The worst you can say about Square Enix’s high-def Kingdom Hearts makeover is that one of the three games bundled here — Kingdom Hearts 358/2 Days — is no longer a game, but a movie. Make that a collection of short movies, essentially the cutscenes from the Nintendo DS game with spiffed up visuals.
Then again, we’re talking hours of aggregate footage, sliced and diced into concise chapters (for those without a three-hour block to consume the whole enchilada), and maybe you didn’t care all that much for the DS game but still want to see how things play out for characters like Roxas, Axel and Xion, in which case the worst thing becomes a better thing.
But let’s talk about the best thing, which is Kingdom Hearts itself, or more accurately, Kingdom Hearts Final Mix, a tweaked-for-the-better version previously unavailable in the U.S. (unless you imported it from Japan). Square Enix didn’t have to do much here: update the game’s textures, crank up the resolution to what sure as heck looks like native 1080p, add PlayStation 3 trophy support, tweak the fiddly camera controls and fold in all that extra Final Mix content to make what was already a terrific little game a little more terrific still.
For those who skipped or missed it, Kingdom Hearts is the first of Square Enix’s improbable duets with Disney — both companies’ maiden crossover mashup between the outré Final Fantasy and old-school animated Disney universes. Spiky-haired kid, meet Goofy. Donald, meet born-again Aerith Gainsborough. Squall Leonheart, stand around and, you know, look insouciant.
You get the picture. It’s an action roleplaying game starring those characters and dozens more that’s heavy on the button-thumping with a patina of roleplaying sprinkled over the top: diet Final Fantasy for wee gamers lured by their favorite familiar Disney characters (the game sports a coveted “E” for Everyone ESRB rating), but little or no experience with concepts like health and experience points or attributes like strength and dexterity. Not that the gameplay’s splashing around in the kiddie pool: kick the difficulty to Final Mix‘s “Proud” level at the outset, and, well, buckle up.
Plus, it’s Disney: Whatever you think of the Star Wars-swallowing behemoth these days, who doesn’t want to romp around digs like Agrabah and the Hundred Acre Wood or Halloween Town and Neverland, all even more beautifully realized with reworked textures and higher pixel counts? Hey Simba! There’s the Genie! Isn’t that’s Jack Skellington? And oh hey, Tinkerbell!
Still, there’s almost a card-carrying Final Fantasy fan requirement to identify with the loopy, often dreamlike story, where you’ll play as a character you’ve never heard of (Sora, the anodyne child protagonist) in the unlikely company of others you have (Donald Duck, Goofy), rolling without deviation from one pop-Disney realm to the next, battling obvious Disney villains on the road to squaring off against the game’s arcane big bad.
Running through all that nostalgic chrome and narrative weirdness — and making this a game still worth playing — is a solid Zelda-like tactical battle system that takes patience and practice to master. Yes, when you swing Sora’s Keyblade (a giant key you wield like a sword) there’s a trace of delay upon recovery, but those pauses were always intentional — part of learning how a character like Sora fights. And like the best action-angled combat systems, you have to glean battle patterns that fluctuate from enemy to enemy and mob to mob.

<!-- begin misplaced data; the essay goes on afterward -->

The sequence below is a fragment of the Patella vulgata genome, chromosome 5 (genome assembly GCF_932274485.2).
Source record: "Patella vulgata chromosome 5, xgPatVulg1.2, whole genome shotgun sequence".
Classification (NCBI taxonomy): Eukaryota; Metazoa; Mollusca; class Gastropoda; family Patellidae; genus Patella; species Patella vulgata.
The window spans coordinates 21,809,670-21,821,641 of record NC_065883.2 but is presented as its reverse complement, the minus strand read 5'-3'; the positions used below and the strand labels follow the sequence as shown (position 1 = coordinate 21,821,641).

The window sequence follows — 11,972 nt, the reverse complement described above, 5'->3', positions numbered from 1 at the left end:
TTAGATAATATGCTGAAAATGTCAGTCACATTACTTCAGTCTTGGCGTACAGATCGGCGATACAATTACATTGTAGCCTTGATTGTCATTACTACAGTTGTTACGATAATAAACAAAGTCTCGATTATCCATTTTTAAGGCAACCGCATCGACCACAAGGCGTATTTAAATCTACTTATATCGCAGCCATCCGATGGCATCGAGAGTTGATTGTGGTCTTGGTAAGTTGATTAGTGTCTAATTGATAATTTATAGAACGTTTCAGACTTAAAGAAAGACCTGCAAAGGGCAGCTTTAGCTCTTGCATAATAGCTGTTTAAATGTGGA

A few rough spots persist, but then you’d expect them to (these are makeovers, not remakes). In the original version, you operated the player camera using the gamepad’s left and right trigger buttons, which felt awkward. Here, that’s shifted to the right thumbstick, where it belongs, but the camera itself still catches on objects and sticks to walls in tight spaces, just when you’re trying to execute a hair-trigger move against some ruthless enemy algorithm — an immovable object stalemating your irresistible force.
There’s also the occasional jaunt on the dreaded Gummi Ship, a poorly executed Star Fox homage where you rail-shoot your way between worlds that’s as silly as the snowboarding sequences in Final Fantasy VII. It’s a shame these couldn’t have disappeared down the memory hole. Making Sora play Nine Men’s Morris would have been less annoying.
What am I forgetting? Oh right, the one with the inverted email subject line title, Kingdom Hearts Re:Chain of Memories, originally a Game Boy Advance game ported to the PlayStation 2. It’s the card-based experiment of the bunch, meaning you fight battles using cards playing what amounts to War (you remember how that works, right?). I confess I’ve only had time to fiddle with the HD version, and it’s identical to the PS2 version except for its upgraded visuals, but I can confirm the latter are as lovely as they are in the Kingdom Hearts Final Mix remaster.
Which is all basically to say, here you go Kingdom Hearts wonks, your holy grail until Kingdom Hearts 2.5 and 3 arrive. For $39, you get two remastered, faithful ports (warts and all), plus a third game’s videos elegantly arranged for multiple viewings, all three looking so crisp and artful, you wonder how we ever managed before HD came along.
Version reviewed: PS3
Score: 4 out of 5